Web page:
“The Sinner” has captured the imagination of viewers with its central murder mystery, in which the killer has already confessed, but the motive for the brutal act is not yet known. As the limited series takes yet another foreboding step towards answers, a new revelation deepens the show’s ongoing examination of abuse.
The mystery begins on a beautiful day as Cora Tannetti (Jessica Biel) and her family are at the beach. When a couple who is necking nearby plays a particular song on their phone, something is triggered inside Cora, and she stabs the man with a fruit knife repeatedly, killing him. The suddenness of the murder isn’t as shocking as the fact that Cora claims to not know the man, and therefore has no motive for the killing.
The out-of-character killing, plus blanks in Cora’s memory, point to some trauma in her past. Each episode has been a gradual unspooling of her messed-up youth that involves a mother who is a strict religious fanatic who claims that Cora’s so-called “wicked” behavior — such as eating chocolate or having fun — is the cause for younger sister Phoebe’s (Nadia Alexander) poor health. As for Cora’s father, he can no longer find affection at home and has sought out comfort in the arms of a neighbor.
While it’s still not clear how Cora’s upbringing has contributed to her damaged psyche, it’s not entirely surprising that incest has entered the picture. In Wednesday’s episode though, it’s revealed that her sister Phoebe is the instigator. Because of her sickly constitution, she’s constantly bedridden and therefore lives vicariously through her sister. In a flashback, when Cora begins to have her first sexual relationship, Phoebe insists that Cora demonstrate everything that she’s experienced on her.
Peter Kramer/USA Network
It’s a heartbreaking scene, one that highlights how “The Sinner” is treating incest seriously as abuse. In the past, television has often treated the activity as a joke or used it for shock value. Even “Game of Thrones” has featured an incestuous relationship that has mainly been treated by other characters as a punchline, such as when Tormund Giantsbane identifies one queen as the one who “fucks her brother.” (Another recent incestuous relationship has yet to be revealed to the characters on the show.) Crime procedurals have probably treated incest the most seriously, but since storylines are often wrapped up within the hour, the long-lasting effects of the abuse are not emphasized.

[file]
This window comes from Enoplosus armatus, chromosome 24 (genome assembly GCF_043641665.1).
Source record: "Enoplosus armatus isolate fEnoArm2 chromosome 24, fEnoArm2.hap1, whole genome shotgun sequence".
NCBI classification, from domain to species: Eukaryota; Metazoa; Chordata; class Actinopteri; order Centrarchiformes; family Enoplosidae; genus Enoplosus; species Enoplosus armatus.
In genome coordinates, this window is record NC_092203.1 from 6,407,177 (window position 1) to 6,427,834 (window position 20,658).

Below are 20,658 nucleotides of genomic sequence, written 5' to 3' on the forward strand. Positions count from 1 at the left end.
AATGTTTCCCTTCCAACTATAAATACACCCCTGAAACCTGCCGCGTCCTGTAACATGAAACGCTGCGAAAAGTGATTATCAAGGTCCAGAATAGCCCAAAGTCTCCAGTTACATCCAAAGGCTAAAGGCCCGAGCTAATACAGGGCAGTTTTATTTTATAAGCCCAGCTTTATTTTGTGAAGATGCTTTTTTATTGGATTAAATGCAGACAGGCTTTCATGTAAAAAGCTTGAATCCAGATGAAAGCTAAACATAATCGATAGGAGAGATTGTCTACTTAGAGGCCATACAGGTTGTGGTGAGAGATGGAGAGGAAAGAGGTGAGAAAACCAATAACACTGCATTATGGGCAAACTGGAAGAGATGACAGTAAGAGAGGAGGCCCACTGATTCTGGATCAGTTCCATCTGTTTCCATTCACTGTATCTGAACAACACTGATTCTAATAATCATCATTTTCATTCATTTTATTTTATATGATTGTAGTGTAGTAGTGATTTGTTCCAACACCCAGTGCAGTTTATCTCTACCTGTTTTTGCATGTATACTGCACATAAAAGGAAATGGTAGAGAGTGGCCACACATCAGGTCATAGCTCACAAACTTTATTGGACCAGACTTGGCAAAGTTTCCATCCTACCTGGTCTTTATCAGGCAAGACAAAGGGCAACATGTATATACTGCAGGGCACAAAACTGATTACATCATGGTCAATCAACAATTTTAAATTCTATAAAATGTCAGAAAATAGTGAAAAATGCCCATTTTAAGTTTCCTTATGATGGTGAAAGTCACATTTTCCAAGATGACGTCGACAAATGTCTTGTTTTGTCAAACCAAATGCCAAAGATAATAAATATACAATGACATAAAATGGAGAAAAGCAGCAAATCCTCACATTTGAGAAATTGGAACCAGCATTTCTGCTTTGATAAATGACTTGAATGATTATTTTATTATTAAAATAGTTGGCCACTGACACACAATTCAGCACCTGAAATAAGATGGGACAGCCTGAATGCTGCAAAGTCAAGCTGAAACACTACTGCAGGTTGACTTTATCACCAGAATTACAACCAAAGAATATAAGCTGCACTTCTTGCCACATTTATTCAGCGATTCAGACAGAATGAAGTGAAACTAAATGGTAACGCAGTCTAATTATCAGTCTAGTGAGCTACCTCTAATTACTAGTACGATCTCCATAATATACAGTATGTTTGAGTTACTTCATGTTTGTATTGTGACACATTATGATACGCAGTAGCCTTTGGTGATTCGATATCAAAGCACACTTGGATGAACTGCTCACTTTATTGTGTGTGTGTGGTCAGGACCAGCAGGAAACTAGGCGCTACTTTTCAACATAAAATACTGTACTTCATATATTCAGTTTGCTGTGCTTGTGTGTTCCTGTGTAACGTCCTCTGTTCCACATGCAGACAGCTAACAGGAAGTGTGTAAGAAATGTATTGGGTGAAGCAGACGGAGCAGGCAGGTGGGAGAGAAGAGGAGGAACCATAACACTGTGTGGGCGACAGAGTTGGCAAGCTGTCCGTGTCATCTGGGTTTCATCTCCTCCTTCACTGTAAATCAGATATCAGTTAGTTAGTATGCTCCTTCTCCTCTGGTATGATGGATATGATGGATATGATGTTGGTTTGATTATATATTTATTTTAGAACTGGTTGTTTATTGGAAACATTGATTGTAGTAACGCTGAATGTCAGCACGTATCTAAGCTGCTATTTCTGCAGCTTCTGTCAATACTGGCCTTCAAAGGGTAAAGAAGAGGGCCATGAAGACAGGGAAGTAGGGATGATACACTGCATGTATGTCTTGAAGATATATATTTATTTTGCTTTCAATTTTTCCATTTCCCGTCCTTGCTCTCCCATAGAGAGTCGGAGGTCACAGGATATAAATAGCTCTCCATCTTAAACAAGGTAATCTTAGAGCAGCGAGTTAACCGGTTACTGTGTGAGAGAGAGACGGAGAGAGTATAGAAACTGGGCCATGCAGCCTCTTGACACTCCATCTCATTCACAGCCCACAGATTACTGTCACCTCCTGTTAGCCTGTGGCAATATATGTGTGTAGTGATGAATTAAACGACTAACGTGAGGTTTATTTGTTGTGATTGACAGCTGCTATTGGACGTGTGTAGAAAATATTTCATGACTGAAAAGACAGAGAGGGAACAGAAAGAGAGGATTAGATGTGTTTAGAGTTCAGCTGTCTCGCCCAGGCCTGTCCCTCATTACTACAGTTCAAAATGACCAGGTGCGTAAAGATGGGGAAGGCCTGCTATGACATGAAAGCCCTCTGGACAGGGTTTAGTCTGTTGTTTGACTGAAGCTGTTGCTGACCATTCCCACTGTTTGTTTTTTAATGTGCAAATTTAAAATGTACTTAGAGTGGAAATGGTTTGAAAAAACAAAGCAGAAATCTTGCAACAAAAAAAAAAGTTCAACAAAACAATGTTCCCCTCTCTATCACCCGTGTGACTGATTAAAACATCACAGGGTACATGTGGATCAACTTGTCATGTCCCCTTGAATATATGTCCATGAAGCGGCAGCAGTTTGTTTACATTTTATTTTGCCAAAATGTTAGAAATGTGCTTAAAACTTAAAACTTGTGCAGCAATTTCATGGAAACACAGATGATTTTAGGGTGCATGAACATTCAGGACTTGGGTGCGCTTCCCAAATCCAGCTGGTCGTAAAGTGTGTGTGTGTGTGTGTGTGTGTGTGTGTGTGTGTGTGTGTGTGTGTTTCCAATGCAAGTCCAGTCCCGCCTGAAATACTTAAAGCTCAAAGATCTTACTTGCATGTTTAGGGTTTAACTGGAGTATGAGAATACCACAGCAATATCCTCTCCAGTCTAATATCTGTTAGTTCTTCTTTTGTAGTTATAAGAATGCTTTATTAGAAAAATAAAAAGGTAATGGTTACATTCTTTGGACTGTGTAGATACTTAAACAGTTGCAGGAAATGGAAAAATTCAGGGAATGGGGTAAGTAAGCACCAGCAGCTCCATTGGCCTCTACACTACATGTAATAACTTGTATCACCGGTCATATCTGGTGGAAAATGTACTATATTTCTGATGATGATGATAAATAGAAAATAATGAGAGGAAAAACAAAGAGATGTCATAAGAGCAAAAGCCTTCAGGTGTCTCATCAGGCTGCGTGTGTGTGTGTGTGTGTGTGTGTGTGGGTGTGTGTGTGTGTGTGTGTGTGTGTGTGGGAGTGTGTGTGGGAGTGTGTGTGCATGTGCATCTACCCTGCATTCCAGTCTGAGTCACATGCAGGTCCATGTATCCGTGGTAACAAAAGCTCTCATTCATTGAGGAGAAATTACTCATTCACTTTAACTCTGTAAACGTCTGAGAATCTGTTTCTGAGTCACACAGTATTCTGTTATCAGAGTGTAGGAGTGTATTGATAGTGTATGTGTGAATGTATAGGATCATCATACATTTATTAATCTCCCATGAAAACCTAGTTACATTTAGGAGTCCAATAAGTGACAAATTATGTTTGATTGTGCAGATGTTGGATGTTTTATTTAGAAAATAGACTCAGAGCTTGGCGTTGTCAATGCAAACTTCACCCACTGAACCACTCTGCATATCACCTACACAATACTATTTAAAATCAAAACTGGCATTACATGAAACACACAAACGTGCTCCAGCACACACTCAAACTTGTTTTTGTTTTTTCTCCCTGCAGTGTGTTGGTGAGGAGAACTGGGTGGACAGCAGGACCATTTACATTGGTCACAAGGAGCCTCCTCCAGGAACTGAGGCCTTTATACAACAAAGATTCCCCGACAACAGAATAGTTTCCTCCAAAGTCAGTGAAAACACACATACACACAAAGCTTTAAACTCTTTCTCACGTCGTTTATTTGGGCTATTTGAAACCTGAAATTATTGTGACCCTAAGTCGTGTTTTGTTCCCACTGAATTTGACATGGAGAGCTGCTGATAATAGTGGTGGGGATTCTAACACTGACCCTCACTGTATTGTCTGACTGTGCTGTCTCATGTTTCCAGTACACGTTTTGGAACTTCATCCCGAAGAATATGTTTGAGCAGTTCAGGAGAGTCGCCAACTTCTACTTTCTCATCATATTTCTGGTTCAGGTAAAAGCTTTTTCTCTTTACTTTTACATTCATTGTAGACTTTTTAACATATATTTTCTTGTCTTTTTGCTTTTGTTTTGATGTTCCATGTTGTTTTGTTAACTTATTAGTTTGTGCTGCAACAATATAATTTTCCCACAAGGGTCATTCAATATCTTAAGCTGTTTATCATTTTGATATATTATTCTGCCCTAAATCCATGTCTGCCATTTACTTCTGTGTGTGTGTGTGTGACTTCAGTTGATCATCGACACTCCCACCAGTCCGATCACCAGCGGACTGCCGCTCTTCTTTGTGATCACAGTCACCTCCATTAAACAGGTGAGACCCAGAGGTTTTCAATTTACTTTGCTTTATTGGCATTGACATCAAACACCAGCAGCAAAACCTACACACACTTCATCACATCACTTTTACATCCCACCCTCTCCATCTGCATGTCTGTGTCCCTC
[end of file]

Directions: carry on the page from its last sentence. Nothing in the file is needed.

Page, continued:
Another important way that “The Sinner” has depicted how harmful incest can be is that it may not appear to have a victim initially. In the scene, Cora looks like she enters into the activity with full consent, but she has been the subject of ongoing emotional abuse for so long she no longer can refuse her sister. Cora is healthy in body, but in mind and spirit, she is the creature that her mother and now sister has made her. She’s been raised to think that at birth she used up her mother’s health, and that caused Phoebe to be born sickly a year later. Every bit of health, every bit of joy that Cora enjoys has been twisted to be an affront to Phoebe. Guilt had become the default emotion in how Cora deals with her family. Therefore, the activity is not one that Cora enjoys but feels obligated to perform, and this is made clear by how the show quickly cuts to Cora in the present day, looking disturbed by her memories.
“The Sinner” may have started out as a seemingly straightforward murder mystery, but it’s become more of a modern-day gothic story. Even though whatever triggered Cora to murder a stranger will probably be revealed in the finale in two weeks, that answer won’t necessarily bring her peace, as she must finally face what brought her to that point.
“The Sinner” airs on Wednesdays at 10 p.m. ET on USA Network.